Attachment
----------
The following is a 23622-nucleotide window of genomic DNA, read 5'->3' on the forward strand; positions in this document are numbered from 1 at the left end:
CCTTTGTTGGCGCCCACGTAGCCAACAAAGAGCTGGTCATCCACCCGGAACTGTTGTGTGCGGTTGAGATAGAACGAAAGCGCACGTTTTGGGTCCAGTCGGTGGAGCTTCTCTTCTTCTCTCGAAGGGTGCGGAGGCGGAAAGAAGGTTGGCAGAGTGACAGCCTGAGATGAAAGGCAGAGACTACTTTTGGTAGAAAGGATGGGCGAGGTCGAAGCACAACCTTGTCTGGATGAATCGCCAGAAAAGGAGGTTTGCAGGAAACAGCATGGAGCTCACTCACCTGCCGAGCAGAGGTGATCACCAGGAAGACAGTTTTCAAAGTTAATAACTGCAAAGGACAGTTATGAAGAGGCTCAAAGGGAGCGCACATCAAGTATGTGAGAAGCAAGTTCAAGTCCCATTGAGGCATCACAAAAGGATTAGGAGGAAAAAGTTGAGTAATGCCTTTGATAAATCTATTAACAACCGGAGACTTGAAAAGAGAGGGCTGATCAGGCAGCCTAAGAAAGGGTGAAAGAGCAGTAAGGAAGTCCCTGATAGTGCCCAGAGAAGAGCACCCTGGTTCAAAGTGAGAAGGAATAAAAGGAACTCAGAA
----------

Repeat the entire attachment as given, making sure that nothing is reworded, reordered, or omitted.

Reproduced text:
The following is a 23622-nucleotide window of genomic DNA, read 5'->3' on the forward strand; positions in this document are numbered from 1 at the left end:
CCTTTGTTGGCGCCCACGTAGCCAACAAAGAGCTGGTCATCCACCCGGAACTGTTGTGTGCGGTTGAGATAGAACGAAAGCGCACGTTTTGGGTCCAGTCGGTGGAGCTTCTCTTCTTCTCTCGAAGGGTGCGGAGGCGGAAAGAAGGTTGGCAGAGTGACAGCCTGAGATGAAAGGCAGAGACTACTTTTGGTAGAAAGGATGGGCGAGGTCGAAGCACAACCTTGTCTGGATGAATCGCCAGAAAAGGAGGTTTGCAGGAAACAGCATGGAGCTCACTCACCTGCCGAGCAGAGGTGATCACCAGGAAGACAGTTTTCAAAGTTAATAACTGCAAAGGACAGTTATGAAGAGGCTCAAAGGGAGCGCACATCAAGTATGTGAGAAGCAAGTTCAAGTCCCATTGAGGCATCACAAAAGGATTAGGAGGAAAAAGTTGAGTAATGCCTTTGATAAATCTATTAACAACCGGAGACTTGAAAAGAGAGGGCTGATCAGGCAGCCTAAGAAAGGGTGAAAGAGCAGTAAGGAAGTCCCTGATAGTGCCCAGAGAAGAGCACCCTGGTTCAAAGTGAGAAGGAATAAAAGGAACTCAGAA